Focus on


The Catoca mine, which is responsible for 90 percent of Angola’s diamond production.


The rough diamond mining sector is due for a shakeup, with some of the perennial major producers, like Australia, seeing output dwindle, and Russia, which for the past several years has led the pack along with Botswana, having its route the market restricted at best, because of the sanctions brought against it after its army invaded Ukraine in February. But one producer whose star clearly is rising is Angola.

For years the southwest African country was regarded by geologists as one of the world’s more underexplored territories, in part because of the civil war that had raged two decades ago, but also because of its once doctrinaire communist government’s political isolation. Those days are essentially over, even though it is estimated that some 40 percent of its territory still needs to be prospected.

Now, according to its appropriately named Minister of Mining, Diamantino Azevedo, Angola is today the only serious producer where diamond output has been growing due to the development of new mines.

Of particular interest is the Luaxe deposit. It was discovered by the Russian diamond mining company Alrosa and Catoca in 2013.

Sociedade Mineira de Catoca, which is a venture that was established to mine the Cotoca kimberlite, the world’s fourth largest deposit, invested $200 million in studying and developing Luaxe. Alrosa owns 41 percent of Catoca, although the major shareholder is a Endiama, the state-owned diamond mining company.

Some have suggested that the Luaxe pipe may turn out to be the largest discovery in the diamond industry in 60 years, and it is already forecast to yield about 5.7 million carats in 2023. This is more than half of what Angola produced in 2020.

This sharp rise in output is what most probably led Mr. Azevedo recently to declare that Angola will likely become world’s second-largest rough diamond producer by 2030.


After producing 7.7 million carats in 2020, worth $1.02 billion, production rose to an estimated 9.1 million carats in 2021 is expected to reach 10.1 million in 2022.

Speaking to the Rapaport news service, José Manuel Ganga Júnior, CEO of Endiama, the goal is to build production to 20 million carats within five years.

There currently are 14 producing mines in the country, with four being kimberlite operations and the others alluvial projects. Catoca at present accounts for 90 percent of production by volume and 61 percent by value.

Production is ramping up fast at Luaxe, which is expected to provide the most significant boost to the Angolan diamond-mining industry. But there are other promising prospects, including the Camútwe kimberlite mine and the Lulo alluvial mine, which is owned by the Lucapa Diamond Company.

Lulo has produced more than 20 100-plus carat diamonds to date and is one of the world’s highest average U.S. dollar per carat alluvial diamond producers. Among them are Angola’s two largest recorded rough diamonds, weighing 404 carats and 227 carats.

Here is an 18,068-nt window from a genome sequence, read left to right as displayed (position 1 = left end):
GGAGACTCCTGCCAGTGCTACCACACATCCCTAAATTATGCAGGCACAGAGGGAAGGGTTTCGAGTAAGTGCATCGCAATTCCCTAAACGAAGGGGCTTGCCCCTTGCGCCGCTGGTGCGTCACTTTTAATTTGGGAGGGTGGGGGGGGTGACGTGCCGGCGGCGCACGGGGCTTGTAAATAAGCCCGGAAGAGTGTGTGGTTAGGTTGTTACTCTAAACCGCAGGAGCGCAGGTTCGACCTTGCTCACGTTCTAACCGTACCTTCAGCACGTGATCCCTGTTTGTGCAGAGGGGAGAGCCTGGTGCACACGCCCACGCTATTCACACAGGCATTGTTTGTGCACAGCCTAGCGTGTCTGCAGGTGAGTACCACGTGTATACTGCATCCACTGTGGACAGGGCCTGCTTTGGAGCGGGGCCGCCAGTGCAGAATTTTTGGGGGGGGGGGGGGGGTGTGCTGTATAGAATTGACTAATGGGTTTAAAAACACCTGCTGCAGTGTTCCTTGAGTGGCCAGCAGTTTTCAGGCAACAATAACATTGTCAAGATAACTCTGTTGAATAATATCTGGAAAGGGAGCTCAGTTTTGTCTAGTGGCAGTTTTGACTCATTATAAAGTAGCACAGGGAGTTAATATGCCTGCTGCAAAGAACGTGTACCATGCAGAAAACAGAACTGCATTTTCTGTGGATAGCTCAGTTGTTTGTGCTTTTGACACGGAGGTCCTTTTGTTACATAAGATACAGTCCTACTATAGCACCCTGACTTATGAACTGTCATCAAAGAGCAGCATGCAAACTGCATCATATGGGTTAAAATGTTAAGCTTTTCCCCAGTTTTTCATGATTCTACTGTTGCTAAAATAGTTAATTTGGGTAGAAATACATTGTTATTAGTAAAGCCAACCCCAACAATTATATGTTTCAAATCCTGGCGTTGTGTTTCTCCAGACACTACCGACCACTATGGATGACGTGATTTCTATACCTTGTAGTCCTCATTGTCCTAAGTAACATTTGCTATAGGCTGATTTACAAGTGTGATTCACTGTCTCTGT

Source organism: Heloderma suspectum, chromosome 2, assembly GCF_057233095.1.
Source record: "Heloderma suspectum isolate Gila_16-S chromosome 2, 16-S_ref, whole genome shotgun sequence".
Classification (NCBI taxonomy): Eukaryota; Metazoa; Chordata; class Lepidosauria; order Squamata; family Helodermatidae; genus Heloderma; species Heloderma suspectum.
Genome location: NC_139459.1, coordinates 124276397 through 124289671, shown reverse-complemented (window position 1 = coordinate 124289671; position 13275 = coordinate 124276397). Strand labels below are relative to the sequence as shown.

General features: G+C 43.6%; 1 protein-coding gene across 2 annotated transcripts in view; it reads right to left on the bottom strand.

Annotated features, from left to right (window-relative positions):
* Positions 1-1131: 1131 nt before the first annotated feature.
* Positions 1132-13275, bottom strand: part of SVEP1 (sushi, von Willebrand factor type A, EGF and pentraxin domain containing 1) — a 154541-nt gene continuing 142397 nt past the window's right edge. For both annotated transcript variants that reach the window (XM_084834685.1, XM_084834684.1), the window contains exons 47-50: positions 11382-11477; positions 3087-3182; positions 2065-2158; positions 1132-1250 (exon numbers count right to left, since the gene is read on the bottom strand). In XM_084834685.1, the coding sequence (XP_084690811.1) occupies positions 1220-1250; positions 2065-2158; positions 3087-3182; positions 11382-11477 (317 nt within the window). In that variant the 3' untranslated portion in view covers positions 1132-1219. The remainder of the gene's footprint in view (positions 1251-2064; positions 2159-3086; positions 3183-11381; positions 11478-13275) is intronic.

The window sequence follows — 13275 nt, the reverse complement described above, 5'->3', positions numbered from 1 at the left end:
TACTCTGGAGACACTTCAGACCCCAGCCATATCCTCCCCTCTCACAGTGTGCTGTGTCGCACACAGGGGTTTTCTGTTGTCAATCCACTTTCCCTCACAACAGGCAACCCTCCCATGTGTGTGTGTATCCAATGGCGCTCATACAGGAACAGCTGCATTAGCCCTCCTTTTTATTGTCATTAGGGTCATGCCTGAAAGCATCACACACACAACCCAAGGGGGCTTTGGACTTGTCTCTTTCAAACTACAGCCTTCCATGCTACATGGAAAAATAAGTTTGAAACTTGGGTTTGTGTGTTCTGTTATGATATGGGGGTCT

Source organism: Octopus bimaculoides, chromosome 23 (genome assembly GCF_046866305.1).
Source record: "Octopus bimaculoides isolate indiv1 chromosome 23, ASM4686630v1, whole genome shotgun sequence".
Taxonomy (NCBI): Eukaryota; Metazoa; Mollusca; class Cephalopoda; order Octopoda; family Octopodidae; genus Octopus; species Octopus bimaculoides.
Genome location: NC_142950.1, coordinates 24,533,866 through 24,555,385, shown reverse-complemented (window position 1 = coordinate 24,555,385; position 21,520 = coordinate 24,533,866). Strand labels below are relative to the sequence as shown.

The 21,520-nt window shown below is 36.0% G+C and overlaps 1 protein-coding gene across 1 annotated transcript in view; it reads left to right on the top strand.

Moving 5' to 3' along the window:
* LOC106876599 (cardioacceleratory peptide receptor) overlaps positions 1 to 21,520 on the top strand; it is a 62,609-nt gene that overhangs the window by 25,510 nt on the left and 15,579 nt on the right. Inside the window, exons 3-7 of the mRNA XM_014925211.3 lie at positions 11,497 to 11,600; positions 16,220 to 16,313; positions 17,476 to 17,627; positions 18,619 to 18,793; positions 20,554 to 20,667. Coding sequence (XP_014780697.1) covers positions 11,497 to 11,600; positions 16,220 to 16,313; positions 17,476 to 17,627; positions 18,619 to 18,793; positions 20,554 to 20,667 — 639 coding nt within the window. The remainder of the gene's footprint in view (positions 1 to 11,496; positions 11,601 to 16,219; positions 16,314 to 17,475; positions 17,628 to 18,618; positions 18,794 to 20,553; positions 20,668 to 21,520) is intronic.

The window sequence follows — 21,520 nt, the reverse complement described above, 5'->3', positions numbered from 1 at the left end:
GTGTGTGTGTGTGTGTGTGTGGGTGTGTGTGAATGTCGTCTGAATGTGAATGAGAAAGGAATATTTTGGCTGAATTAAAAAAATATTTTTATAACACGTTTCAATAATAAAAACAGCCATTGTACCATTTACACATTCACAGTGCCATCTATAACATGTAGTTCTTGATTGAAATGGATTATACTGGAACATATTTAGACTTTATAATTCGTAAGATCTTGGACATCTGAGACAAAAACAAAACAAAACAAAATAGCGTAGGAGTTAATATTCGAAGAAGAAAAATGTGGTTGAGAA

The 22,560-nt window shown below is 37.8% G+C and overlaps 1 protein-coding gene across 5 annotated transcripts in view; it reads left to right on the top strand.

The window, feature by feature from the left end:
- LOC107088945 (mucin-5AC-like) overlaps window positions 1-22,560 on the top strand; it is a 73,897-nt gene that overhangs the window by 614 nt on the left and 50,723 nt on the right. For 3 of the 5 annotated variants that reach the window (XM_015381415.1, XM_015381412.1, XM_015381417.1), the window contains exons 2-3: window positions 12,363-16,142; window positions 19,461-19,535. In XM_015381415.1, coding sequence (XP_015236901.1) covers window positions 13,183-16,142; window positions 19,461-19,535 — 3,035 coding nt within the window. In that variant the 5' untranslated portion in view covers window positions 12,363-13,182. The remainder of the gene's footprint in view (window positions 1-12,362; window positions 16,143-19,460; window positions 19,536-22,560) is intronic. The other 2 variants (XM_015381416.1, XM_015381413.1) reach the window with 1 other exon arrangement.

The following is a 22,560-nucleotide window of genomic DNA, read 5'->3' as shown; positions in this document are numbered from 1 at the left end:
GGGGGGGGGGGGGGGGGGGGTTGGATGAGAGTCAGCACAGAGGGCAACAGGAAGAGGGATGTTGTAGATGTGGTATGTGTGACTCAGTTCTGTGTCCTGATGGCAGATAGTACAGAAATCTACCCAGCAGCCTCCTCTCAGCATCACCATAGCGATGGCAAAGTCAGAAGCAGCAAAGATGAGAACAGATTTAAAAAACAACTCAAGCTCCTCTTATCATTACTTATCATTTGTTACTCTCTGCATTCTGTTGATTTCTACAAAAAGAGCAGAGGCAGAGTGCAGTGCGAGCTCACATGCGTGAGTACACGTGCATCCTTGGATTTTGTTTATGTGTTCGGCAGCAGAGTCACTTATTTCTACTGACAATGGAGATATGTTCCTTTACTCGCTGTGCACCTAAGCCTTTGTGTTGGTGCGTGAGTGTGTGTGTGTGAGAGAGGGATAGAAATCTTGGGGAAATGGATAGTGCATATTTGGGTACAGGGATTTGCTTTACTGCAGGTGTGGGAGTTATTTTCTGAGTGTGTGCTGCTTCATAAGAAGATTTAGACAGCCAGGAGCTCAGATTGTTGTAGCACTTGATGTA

Angola’s Minister of Mining Diamantino Azevedo, who predicts the country will become the world’s become world’s second-largest rough diamond producer by 2030.

Lucapa is also searching for the primary kimberlite sources of these exceptional alluvial gems, with the exploration focus moving to the Canguige catchment area following highly-encouraging results received in February 2020.

The involvement of independent mining companies like Lucapa is significant. Until 2018, Endiama had to be involved in any operation in the country, but in July of that year, legislation was passed that decentralized, permitting future mining projects proceed without the state-owned company’s involvement.

The Lulo alluvial mine, which is owned by the Lucapa Diamond Company.


The Angolan government has larger plans for its diamond sector, hoping develop a transparent trading capacity, as well as cutting center, where it would be able to retain more of the added value generated by the diamonds its produces.

In the past, all rough producers were obliged to channel their output through Sodiam, Endiama’s sales subsidiary. Today, mining companies are require to 20 percent of their production to Sodiam and another 20 percent to local manufacturers. The remaining goods can be sold on the open market. Goods sold through Sodiam are valued by an independent appraiser.

Sodiam is currently setting up an operation up to sell to regular long-term clients on a regular basis,on a basis not dissimilar to those instituted by De Beers and Alrosa.  It also has been holding tenders for special stones larger 10.8 carats in size.

The country is also looking to establish a diamond exchange in the capital city of Luanda, with one of the primary tasks of the facility being to house and regulate the rough diamond sales to the market.

Speaking at a conference in Dubai earlier this year, Mining Minister Azevedo said that the exchange will be managed by Sodiam and will provide a neutral platform that will channel a steady flow of diamonds.